That is why our administration's plan, NYC, getting sustainability done takes important steps to protect New Yorkers and our planet from the dangers of extreme heat. We're thinking ahead. We know this is a real crisis that is facing the globe and so we will be prepared. By 2025, all new constructions in New York City will be required to have cooling and, by 2030, we're going to develop a maximum summer indoor temperature policy. If the landlord provides heat in the wintertime, we have to look at the potentiality of providing cooling during the summer. But we know this issue can't wait and New Yorkers need cooling now. That is why we are advocating, to our state and federal partners, to reform the Home Energy Assistance Program, also known as HEAP. HEAP concurrently covers the purchase of an SAC or fan and, in winter months, it covers heating costs.
But the program ran out of funding for air conditioners in mid-July for the second summer in a row and doesn't have enough funding to cover summer utility bills. Up to 25 percent of New Yorkers, in some low income neighborhoods, don't have access to an air conditioner, let alone the money to turn those air conditioners on. We need the federal government to fund this program, so that low income New Yorkers can pay their utility bills in the summer. This is a great program and a great way of ensuring equity for all. As we saw with Covid, during the pandemic, extreme heat also does not impact all people equally. Black New Yorkers, New Yorkers of color, is twice as likely to die from heat related causes as white New Yorkers. We are taking actions, like installing cool roofs and committing to a 30 percent tree canopy cover.
I always say we have two mothers. One gave birth to us, one sustains us, and, right now, the one that sustains us is telling us we must take acknowledgement of the abuse that we've plagued on our planet. We have to take care of both and we must take steps, in the short term, to stay safe. We must contain the damage that has already been done to our planet and work quickly and strategically to get climate change under control. To all New Yorkers, stay cool, stay safe and do everything you can to deal with this extensive heat. I want to now turn it over to Commissioner Zach Iscol.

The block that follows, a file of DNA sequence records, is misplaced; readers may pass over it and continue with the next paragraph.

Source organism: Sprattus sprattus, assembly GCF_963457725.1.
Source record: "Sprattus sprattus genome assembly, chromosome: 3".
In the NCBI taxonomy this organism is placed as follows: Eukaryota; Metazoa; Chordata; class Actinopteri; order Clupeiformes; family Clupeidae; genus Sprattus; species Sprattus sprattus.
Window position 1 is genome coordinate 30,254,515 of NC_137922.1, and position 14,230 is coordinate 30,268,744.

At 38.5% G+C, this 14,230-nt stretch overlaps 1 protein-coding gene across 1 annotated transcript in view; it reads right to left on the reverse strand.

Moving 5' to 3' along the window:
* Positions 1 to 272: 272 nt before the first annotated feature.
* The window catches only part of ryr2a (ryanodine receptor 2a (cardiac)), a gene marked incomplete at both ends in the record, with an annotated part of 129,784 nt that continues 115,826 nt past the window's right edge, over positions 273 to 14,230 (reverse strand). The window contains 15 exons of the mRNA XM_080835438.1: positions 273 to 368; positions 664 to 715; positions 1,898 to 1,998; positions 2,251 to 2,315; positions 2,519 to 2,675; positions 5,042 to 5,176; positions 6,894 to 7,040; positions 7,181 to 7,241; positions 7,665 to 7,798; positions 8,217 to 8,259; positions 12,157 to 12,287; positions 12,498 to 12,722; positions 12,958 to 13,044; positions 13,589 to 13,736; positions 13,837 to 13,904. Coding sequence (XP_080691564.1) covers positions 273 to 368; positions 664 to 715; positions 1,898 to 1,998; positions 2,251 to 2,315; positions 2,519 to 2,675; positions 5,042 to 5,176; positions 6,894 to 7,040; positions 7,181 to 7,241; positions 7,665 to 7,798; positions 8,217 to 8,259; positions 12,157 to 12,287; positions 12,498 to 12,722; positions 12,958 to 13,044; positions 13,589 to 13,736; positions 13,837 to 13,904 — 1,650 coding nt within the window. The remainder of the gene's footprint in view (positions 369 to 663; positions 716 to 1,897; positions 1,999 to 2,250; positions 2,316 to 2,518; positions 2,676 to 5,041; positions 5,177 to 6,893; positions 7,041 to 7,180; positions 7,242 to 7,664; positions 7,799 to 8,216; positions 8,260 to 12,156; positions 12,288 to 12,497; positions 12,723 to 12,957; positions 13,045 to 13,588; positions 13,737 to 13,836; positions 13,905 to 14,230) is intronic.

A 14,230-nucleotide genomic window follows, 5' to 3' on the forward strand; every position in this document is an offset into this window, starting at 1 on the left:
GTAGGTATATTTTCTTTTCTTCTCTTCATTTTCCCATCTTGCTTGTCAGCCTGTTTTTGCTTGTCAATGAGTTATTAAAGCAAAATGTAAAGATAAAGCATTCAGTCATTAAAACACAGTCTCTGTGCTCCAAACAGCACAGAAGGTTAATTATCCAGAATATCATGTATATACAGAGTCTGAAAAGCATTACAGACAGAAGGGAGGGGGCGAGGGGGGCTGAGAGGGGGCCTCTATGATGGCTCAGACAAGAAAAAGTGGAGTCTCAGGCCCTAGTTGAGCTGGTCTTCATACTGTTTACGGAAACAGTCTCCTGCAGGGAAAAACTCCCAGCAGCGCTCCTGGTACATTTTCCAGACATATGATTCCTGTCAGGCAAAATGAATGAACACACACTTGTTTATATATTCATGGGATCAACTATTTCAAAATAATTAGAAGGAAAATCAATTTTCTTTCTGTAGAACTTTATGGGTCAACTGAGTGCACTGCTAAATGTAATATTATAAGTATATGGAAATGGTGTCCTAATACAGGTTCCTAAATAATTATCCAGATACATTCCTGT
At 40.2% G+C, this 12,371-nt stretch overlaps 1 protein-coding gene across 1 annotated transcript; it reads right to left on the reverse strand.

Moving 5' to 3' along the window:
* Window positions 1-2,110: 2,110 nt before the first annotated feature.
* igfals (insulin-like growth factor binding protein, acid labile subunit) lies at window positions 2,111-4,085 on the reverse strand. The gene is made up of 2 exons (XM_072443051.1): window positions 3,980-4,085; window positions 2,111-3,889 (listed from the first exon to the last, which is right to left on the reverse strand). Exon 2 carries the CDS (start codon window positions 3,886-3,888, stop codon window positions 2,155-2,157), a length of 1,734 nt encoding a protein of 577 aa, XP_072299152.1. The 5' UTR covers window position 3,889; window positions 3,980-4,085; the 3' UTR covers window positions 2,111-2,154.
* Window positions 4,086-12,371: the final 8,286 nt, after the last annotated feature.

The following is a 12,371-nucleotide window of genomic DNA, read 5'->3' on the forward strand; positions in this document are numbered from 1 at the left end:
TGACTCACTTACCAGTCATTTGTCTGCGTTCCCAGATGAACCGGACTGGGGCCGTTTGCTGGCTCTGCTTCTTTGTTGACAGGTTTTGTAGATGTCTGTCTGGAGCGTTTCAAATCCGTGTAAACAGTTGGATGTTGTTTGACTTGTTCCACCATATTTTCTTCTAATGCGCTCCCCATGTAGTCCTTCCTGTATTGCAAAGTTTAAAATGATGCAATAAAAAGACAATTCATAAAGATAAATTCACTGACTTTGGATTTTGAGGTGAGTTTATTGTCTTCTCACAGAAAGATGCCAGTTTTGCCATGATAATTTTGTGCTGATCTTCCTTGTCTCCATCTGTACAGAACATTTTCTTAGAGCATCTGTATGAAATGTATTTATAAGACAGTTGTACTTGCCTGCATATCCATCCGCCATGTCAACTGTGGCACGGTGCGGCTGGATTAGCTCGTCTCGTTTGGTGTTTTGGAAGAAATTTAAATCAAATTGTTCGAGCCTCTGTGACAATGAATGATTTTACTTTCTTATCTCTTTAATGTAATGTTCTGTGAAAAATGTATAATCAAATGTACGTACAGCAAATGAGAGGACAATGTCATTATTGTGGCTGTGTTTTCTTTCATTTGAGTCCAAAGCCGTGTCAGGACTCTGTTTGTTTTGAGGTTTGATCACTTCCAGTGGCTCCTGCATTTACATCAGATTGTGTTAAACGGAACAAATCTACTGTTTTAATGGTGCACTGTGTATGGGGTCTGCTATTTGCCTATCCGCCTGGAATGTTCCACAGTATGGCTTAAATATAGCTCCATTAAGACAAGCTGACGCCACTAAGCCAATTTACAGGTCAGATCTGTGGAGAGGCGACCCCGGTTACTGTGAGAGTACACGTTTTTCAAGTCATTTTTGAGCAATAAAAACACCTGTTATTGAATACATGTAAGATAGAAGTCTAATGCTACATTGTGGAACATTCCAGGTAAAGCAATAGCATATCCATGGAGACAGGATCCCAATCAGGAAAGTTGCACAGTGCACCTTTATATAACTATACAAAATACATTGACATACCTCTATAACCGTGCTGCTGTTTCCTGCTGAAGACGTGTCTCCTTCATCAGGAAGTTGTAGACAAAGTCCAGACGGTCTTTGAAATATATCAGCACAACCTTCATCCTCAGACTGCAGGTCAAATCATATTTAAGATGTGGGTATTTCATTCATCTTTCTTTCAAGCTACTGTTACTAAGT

Commissioner Zach Iscol, New York City Emergency Management: Thank you, Mr. Mayor, and welcome to everyone who is here today. I want to thank all of our partners for all of their incredible support. According to the National Weather Service, New York City is now under an excessive heat warning. This signifies that we are in the path of extreme heat, bringing along potential health risks in the forthcoming days. The excessive heat warning will be active from Thursday, today, through Friday. We foresee soaring temperatures during this period with the heat index predicted to hit approximately 105 degrees today, rising between 105 to 108 degrees tomorrow and a slightly lower range of 95 to 97 degrees on Saturday.
The combination of these unusually high temperatures and elevated humidity creates a potent mix signifying heightening the risk of hazardous conditions for New Yorkers. I'm asking all New Yorkers to take this seriously. This is the first time an excessive heat warning has been issued by the National Weather Service for the city of New York since August 13th, 2021.